Merry Christmas to Frosty and his twin. Old asbestos-covered boilers are nicknamed “Snowmen” here in New England. These boilers were installed in local houses until the early 1960s. Many have been around so long that they used to burn coal and were later adapted to burn oil or gas. Over the years, I see fewer and fewer of them. They were well-made cast-iron boilers, so many owners kept them running and running and running.
The EPA has a lot to say about residential asbestos. There are many companies that remove asbestos from your home. If there is any chance that the asbestos can get airborne, it is important that you take care of it. A professional removal company will use plastic sheeting to trap asbestos that comes free during the process. If there is a small amount of asbestos (like on a few feet of pipes in the basement), they can use a plastic bag to wrap it, then remove it. Most of the time, removal will require creating a plastic-sheeted room around the asbestos boiler or floor. Then a fan is used to collect the asbestos-polluted air and filter it.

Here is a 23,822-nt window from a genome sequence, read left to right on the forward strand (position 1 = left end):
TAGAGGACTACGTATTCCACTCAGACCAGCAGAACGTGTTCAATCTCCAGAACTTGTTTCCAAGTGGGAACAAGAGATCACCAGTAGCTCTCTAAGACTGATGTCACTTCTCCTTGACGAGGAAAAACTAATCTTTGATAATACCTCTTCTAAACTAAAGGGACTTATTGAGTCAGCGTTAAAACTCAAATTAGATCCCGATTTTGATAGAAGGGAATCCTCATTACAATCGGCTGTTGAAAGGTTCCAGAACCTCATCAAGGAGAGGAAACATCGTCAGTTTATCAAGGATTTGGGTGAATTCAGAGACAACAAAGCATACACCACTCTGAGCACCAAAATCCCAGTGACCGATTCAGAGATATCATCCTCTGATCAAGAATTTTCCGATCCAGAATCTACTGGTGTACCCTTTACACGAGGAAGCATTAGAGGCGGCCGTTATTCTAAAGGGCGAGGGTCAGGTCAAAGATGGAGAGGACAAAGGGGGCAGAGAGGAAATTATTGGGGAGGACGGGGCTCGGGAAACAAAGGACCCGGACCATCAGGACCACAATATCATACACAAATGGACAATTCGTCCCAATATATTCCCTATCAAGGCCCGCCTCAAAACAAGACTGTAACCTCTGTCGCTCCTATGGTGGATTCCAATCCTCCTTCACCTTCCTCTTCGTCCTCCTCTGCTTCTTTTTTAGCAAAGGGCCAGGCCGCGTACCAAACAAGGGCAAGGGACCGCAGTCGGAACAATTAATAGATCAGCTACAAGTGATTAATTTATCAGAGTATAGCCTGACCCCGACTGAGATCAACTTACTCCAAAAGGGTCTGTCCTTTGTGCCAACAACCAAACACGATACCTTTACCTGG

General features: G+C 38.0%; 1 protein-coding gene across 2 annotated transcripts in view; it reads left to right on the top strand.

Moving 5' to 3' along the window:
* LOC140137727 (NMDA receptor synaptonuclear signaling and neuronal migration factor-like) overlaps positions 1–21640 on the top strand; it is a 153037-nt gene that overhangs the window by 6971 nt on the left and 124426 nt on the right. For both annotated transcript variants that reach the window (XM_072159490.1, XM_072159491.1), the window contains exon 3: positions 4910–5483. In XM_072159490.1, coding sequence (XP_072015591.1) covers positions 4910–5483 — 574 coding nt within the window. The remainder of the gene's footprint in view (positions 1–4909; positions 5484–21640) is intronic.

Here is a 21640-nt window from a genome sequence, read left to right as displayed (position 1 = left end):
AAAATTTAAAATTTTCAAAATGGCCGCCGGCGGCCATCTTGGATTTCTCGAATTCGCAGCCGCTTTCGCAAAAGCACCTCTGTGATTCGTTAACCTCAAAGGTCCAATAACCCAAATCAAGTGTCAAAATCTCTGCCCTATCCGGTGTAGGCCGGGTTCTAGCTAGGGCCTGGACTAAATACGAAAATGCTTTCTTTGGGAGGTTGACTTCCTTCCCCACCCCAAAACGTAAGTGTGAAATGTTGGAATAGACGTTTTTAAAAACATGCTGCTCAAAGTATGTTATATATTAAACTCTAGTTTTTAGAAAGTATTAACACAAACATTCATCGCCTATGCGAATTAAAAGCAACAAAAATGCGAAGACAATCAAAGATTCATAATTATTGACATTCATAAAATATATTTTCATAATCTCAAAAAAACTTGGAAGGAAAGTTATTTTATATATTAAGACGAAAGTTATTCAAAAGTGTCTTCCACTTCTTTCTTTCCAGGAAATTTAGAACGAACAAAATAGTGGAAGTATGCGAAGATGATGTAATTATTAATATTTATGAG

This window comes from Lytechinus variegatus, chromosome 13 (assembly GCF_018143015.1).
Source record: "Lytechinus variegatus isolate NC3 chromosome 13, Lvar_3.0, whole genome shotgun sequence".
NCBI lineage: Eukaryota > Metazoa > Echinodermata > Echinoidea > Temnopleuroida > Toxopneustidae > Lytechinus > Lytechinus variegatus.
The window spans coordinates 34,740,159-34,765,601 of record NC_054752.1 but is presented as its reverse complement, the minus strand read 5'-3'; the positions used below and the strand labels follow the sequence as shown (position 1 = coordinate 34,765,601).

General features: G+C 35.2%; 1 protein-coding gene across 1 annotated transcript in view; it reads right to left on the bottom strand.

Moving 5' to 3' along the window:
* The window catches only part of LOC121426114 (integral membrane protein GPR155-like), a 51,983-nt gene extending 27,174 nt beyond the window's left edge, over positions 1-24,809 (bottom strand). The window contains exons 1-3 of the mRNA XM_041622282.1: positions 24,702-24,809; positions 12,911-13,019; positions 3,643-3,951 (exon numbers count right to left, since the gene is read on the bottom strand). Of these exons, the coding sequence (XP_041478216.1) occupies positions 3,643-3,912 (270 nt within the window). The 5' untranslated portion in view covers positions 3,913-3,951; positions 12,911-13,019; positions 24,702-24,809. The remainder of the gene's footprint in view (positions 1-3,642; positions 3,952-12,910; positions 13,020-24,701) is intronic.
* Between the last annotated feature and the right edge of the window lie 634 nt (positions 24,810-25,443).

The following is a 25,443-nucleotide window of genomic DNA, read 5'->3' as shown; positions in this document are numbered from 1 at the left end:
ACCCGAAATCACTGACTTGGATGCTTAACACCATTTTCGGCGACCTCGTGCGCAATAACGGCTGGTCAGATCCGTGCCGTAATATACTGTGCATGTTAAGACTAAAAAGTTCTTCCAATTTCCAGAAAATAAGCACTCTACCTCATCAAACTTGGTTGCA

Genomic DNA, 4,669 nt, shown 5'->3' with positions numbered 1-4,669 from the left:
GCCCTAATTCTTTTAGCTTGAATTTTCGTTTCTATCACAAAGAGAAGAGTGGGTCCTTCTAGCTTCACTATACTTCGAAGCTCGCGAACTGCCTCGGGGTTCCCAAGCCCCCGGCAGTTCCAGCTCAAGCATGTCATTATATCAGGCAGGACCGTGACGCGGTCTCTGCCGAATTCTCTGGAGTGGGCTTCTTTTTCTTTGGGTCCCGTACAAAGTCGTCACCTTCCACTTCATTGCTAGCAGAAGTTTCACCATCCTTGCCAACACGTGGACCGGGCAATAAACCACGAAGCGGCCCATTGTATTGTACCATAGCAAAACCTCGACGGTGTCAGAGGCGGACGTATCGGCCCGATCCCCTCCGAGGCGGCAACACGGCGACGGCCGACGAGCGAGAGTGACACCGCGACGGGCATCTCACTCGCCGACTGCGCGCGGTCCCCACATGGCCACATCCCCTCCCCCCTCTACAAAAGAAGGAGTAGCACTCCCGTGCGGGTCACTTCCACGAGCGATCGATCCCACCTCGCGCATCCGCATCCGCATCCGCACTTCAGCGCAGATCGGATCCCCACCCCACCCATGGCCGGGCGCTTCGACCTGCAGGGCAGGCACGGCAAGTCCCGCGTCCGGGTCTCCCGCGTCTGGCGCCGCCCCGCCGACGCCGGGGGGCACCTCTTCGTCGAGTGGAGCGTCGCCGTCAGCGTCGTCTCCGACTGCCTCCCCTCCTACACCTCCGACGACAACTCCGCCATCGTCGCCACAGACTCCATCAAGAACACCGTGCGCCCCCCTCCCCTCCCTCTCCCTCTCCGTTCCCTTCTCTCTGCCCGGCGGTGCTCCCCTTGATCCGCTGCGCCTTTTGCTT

The removal of asbestos is not as expensive as many people think. Generally, it costs between $1500-3000. A big part of that cost is disposal of this asbestos so that no one is harmed by it.
If you bought a house with Frosty and his twin, you would want to replace both of these boilers not only because of asbestos, but also because they are not efficient and fuel costs are high. Your bill for that work will be about $3000 higher than if you are removing two boilers that are inefficient and don’t have asbestos components. Snowmen must be buried as befitting their status, as noble toxic waste. They did their job well and deserve the respect due them. Boilers made later do not last nearly as long.